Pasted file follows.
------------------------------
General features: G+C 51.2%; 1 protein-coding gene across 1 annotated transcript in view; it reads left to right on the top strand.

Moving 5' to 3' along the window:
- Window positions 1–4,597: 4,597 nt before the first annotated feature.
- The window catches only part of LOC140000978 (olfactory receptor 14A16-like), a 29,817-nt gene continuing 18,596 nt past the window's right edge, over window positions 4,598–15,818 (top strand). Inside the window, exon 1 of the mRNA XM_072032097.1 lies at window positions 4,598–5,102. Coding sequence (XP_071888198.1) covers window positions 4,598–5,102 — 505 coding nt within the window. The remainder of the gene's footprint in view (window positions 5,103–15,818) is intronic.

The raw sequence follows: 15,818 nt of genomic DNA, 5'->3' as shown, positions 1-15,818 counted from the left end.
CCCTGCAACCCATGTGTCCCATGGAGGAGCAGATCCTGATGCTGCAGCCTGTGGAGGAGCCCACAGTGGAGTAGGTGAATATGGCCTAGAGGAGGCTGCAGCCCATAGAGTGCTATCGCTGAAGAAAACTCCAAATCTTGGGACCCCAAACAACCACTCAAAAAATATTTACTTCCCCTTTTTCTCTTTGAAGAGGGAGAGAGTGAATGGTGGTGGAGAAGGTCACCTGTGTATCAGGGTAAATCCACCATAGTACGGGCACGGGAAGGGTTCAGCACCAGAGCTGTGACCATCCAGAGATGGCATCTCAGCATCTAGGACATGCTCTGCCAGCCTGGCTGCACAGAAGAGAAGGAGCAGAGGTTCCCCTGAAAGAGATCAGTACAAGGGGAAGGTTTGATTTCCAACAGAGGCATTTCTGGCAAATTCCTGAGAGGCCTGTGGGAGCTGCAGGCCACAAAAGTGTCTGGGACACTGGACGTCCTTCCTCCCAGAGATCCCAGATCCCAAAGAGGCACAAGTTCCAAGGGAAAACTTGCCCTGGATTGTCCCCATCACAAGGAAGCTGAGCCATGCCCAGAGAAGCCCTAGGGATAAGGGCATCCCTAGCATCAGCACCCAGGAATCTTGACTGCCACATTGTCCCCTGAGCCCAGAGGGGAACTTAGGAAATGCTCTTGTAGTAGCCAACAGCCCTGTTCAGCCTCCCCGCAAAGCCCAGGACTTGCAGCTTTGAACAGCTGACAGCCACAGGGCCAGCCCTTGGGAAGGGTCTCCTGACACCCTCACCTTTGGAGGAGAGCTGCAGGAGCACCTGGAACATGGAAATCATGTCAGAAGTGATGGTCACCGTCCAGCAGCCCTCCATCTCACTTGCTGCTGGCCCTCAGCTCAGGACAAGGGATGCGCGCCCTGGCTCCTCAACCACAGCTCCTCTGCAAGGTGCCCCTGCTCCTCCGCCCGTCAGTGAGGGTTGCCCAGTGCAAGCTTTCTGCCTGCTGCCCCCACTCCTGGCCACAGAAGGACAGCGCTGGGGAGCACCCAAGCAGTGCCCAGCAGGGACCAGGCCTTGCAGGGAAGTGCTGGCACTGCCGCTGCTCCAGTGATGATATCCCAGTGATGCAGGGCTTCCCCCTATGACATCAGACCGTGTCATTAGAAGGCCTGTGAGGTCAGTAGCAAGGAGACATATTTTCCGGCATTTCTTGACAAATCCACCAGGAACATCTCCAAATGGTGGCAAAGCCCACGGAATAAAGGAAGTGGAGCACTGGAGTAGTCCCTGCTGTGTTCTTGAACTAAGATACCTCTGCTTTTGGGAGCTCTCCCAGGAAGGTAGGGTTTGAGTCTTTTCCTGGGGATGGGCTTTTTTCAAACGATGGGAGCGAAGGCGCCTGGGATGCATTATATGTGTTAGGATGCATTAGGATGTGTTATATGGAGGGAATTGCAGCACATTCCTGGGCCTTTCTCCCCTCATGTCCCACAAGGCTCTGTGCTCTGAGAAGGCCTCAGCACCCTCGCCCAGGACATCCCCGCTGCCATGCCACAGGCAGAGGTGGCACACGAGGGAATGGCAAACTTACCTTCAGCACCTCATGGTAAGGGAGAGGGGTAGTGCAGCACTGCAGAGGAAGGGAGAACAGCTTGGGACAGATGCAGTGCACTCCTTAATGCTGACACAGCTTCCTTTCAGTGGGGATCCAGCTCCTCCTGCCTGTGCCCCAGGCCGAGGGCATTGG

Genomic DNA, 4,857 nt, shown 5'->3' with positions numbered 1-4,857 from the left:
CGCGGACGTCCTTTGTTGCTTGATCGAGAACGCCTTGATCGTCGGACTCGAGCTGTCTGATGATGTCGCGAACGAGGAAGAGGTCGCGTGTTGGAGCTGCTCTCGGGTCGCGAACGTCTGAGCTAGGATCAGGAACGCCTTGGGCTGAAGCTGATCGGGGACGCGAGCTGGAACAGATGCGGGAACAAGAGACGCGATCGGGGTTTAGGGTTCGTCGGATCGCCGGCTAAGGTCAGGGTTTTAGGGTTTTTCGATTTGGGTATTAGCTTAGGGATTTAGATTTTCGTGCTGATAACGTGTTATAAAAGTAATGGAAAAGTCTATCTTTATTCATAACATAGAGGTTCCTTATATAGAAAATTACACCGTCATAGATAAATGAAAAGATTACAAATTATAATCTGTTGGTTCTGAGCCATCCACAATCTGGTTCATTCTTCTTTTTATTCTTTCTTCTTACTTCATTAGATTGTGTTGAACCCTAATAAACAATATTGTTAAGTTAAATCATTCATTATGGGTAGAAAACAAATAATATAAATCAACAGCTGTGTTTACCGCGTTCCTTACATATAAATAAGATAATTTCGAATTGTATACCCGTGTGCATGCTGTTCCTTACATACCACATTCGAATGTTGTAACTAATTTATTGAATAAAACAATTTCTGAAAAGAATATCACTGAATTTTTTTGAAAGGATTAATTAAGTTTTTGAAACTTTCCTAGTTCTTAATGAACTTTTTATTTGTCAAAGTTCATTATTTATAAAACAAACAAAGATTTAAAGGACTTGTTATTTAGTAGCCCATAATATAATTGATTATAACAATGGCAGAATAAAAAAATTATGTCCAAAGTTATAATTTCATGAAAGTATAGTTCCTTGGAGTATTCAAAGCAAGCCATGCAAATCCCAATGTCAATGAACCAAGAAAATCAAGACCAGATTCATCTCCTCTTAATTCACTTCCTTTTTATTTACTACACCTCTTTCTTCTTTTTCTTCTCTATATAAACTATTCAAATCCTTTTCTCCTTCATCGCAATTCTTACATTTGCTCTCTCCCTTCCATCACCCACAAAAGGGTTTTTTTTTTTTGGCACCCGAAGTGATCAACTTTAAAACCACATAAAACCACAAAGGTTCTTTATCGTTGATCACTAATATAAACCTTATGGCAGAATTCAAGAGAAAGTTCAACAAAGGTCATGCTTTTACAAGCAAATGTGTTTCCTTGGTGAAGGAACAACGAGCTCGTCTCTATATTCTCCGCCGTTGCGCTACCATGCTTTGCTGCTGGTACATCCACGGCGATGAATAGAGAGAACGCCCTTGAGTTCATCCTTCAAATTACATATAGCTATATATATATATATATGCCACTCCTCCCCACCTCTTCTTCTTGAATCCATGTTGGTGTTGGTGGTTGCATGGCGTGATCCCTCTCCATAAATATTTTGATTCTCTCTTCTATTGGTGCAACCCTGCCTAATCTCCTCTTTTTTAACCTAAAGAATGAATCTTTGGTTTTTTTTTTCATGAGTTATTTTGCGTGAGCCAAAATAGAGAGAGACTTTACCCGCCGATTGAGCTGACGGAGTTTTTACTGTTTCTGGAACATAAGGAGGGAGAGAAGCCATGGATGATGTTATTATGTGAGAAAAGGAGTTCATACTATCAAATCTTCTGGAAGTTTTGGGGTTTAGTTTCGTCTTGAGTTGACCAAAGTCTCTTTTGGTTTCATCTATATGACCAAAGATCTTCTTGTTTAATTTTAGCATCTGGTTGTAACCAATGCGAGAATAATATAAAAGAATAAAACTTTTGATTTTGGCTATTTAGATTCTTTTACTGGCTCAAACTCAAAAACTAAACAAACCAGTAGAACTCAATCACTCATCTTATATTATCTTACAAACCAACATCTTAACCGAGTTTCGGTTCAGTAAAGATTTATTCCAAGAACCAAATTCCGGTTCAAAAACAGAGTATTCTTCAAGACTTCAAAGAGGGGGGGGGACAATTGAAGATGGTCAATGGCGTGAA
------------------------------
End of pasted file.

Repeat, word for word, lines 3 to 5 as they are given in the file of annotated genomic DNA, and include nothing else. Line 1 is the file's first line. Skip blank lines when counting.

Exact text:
- Window positions 1–4,597: 4,597 nt before the first annotated feature.
- The window catches only part of LOC140000978 (olfactory receptor 14A16-like), a 29,817-nt gene continuing 18,596 nt past the window's right edge, over window positions 4,598–15,818 (top strand). Inside the window, exon 1 of the mRNA XM_072032097.1 lies at window positions 4,598–5,102. Coding sequence (XP_071888198.1) covers window positions 4,598–5,102 — 505 coding nt within the window. The remainder of the gene's footprint in view (window positions 5,103–15,818) is intronic.

The raw sequence follows: 15,818 nt of genomic DNA, 5'->3' as shown, positions 1-15,818 counted from the left end.